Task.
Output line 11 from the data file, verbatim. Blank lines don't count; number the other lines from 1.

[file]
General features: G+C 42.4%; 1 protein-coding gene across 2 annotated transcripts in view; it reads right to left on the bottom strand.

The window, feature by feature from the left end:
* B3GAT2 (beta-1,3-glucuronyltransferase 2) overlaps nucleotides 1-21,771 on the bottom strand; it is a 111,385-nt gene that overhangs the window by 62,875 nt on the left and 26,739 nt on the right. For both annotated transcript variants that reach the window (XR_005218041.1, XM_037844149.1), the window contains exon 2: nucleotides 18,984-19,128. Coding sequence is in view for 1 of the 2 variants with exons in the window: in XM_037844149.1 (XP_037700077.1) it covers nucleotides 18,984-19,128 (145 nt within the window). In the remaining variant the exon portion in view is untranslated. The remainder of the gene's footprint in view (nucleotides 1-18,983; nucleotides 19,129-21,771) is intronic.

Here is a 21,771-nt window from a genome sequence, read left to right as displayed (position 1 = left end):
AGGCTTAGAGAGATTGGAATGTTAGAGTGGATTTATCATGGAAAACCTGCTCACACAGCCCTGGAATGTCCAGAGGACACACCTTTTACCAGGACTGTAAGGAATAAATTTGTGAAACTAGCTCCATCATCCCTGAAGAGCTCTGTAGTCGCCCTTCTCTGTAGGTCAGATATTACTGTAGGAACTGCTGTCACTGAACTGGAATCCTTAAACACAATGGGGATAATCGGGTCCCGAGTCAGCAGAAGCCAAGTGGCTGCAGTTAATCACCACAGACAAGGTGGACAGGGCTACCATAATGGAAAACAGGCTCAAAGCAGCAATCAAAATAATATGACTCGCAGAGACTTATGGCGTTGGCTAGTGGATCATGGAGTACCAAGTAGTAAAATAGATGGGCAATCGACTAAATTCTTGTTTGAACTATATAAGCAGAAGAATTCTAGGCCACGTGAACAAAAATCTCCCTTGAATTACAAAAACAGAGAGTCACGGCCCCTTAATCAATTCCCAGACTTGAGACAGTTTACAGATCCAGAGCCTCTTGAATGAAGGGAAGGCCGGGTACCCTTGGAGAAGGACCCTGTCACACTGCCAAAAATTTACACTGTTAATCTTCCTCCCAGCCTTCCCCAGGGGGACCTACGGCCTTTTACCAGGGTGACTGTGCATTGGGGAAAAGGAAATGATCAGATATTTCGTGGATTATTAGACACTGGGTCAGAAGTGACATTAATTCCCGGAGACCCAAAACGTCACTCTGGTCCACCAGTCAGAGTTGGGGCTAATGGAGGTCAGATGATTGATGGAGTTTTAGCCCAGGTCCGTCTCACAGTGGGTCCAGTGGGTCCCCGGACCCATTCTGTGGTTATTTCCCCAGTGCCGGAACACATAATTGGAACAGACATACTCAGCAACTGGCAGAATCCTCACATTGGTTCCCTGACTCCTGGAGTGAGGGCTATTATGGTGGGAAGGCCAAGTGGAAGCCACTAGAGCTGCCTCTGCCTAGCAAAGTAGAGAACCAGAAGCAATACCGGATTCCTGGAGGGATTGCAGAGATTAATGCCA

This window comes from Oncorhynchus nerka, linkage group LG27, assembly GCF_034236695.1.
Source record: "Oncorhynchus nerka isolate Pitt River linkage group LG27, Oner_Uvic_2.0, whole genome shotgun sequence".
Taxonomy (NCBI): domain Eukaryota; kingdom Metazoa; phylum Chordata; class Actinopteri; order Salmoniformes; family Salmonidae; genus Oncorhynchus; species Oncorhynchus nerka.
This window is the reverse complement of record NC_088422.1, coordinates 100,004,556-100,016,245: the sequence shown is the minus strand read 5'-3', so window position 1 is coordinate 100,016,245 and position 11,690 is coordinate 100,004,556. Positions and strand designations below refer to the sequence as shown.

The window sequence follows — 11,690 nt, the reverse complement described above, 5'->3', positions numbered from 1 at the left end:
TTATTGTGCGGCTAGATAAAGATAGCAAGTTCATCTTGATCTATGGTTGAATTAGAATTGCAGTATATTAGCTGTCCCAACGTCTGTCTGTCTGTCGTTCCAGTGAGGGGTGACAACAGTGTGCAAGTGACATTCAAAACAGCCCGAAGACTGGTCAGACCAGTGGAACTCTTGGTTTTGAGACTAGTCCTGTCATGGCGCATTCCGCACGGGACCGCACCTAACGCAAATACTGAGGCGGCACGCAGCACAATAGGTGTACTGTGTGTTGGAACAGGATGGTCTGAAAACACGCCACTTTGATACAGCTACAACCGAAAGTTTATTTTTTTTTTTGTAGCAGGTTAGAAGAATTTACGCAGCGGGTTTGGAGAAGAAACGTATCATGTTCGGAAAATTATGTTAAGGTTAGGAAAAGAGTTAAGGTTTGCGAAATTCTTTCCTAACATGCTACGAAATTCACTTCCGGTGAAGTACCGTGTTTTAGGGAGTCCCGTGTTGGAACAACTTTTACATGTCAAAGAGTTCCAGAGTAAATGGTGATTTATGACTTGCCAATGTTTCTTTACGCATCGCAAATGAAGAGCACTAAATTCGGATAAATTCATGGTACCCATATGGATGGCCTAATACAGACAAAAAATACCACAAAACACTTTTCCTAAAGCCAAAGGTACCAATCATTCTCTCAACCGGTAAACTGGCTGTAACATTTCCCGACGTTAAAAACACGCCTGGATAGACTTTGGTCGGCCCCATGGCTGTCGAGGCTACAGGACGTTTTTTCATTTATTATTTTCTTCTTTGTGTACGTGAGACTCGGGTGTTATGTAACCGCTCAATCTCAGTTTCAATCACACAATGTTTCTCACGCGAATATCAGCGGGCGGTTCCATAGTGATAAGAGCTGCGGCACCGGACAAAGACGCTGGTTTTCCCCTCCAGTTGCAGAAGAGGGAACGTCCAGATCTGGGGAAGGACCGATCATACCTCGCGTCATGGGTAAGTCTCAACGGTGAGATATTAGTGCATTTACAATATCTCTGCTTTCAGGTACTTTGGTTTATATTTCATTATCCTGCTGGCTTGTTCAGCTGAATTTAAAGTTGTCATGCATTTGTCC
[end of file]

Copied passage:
TTATTGTGCGGCTAGATAAAGATAGCAAGTTCATCTTGATCTATGGTTGAATTAGAATTGCAGTATATTAGCTGTCCCAACGTCTGTCTGTCTGTCGTTCCAGTGAGGGGTGACAACAGTGTGCAAGTGACATTCAAAACAGCCCGAAGACTGGTCAGACCAGTGGAACTCTTGGTTTTGAGACTAGTCCTGTCATGGCGCATTCCGCACGGGACCGCACCTAACGCAAATACTGAGGCGGCACGCAGCACAATAGGTGTACTGTGTGTTGGAACAGGATGGTCTGAAAACACGCCACTTTGATACAGCTACAACCGAAAGTTTATTTTTTTTTTTGTAGCAGGTTAGAAGAATTTACGCAGCGGGTTTGGAGAAGAAACGTATCATGTTCGGAAAATTATGTTAAGGTTAGGAAAAGAGTTAAGGTTTGCGAAATTCTTTCCTAACATGCTACGAAATTCACTTCCGGTGAAGTACCGTGTTTTAGGGAGTCCCGTGTTGGAACAACTTTTACATGTCAAAGAGTTCCAGAGTAAATGGTGATTTATGACTTGCCAATGTTTCTTTACGCATCGCAAATGAAGAGCACTAAATTCGGATAAATTCATGGTACCCATATGGATGGCCTAATACAGACAAAAAATACCACAAAACACTTTTCCTAAAGCCAAAGGTACCAATCATTCTCTCAACCGGTAAACTGGCTGTAACATTTCCCGACGTTAAAAACACGCCTGGATAGACTTTGGTCGGCCCCATGGCTGTCGAGGCTACAGGACGTTTTTTCATTTATTATTTTCTTCTTTGTGTACGTGAGACTCGGGTGTTATGTAACCGCTCAATCTCAGTTTCAATCACACAATGTTTCTCACGCGAATATCAGCGGGCGGTTCCATAGTGATAAGAGCTGCGGCACCGGACAAAGACGCTGGTTTTCCCCTCCAGTTGCAGAAGAGGGAACGTCCAGATCTGGGGAAGGACCGATCATACCTCGCGTCATGGGTAAGTCTCAACGGTGAGATATTAGTGCATTTACAATATCTCTGCTTTCAGGTACTTTGGTTTATATTTCATTATCCTGCTGGCTTGTTCAGCTGAATTTAAAGTTGTCATGCATTTGTCC